Moreover, the direction of travel is towards deregulation in the EU. The other member states are steadily liberalising their markets, converging on a loosely regulated model, not the reverse.
The OECD also assesses the quality of countries’ regulatory regimes. It tested the European Commission’s rule-making process alongside those of other countries, and found that it is of better quality than the OECD average—and similar to that of UK and Australia, which the OECD ranks highest. There can be little doubt that some proposals are forced through the EU’s legislative machinery without proper assessment of the potential costs, but it is far from clear, on the basis of the OECD’s index at least, that the EU does this more than the UK itself.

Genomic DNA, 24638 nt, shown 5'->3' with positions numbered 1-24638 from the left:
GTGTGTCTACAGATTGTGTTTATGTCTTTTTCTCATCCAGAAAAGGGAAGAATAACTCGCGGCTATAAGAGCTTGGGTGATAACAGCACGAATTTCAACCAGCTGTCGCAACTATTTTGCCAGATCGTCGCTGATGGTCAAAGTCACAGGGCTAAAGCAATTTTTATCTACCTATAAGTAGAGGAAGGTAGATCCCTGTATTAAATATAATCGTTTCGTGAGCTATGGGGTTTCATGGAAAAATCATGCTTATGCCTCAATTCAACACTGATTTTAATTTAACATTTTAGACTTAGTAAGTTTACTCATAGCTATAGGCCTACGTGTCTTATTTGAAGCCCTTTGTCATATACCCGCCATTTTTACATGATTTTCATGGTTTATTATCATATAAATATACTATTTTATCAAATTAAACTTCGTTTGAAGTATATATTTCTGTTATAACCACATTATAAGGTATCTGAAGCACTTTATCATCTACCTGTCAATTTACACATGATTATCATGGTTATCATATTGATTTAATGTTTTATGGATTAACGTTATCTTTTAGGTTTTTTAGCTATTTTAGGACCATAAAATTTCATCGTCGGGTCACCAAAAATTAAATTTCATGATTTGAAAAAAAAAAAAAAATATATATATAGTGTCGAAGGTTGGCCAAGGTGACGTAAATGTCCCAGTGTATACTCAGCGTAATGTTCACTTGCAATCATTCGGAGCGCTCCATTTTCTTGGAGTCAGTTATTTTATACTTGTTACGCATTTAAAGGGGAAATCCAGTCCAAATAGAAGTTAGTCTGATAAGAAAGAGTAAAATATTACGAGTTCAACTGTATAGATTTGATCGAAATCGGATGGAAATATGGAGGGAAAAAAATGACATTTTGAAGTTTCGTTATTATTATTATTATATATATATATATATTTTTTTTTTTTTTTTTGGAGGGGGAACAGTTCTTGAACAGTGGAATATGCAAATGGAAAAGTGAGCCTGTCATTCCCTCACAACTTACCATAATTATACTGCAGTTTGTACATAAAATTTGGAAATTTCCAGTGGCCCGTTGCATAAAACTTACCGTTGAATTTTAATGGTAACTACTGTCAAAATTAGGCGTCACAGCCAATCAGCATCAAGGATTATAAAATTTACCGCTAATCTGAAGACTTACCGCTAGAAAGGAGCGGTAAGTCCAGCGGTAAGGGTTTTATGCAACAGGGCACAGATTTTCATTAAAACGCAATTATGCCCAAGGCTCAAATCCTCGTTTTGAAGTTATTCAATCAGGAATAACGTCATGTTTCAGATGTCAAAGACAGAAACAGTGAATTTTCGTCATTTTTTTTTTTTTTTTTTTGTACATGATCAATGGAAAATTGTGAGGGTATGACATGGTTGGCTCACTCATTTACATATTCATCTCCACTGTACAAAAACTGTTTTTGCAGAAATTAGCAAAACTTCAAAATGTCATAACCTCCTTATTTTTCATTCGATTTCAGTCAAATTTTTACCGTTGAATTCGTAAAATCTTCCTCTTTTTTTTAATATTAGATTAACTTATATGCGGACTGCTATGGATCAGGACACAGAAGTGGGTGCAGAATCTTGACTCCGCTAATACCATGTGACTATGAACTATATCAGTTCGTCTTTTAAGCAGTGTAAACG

The constraints on Britain’s long-term growth are overwhelmingly at home. The OECD cites Britain’s rigid planning rules and its restrictions on freeing land for development as a significant constraint on labour mobility and productivity. These rules help to explain why, despite rapid growth in the population, housing construction is running at half the level of the 1960s; why office rents are the highest in the EU; and why Britain’s transport infrastructure is so congested and expensive to build.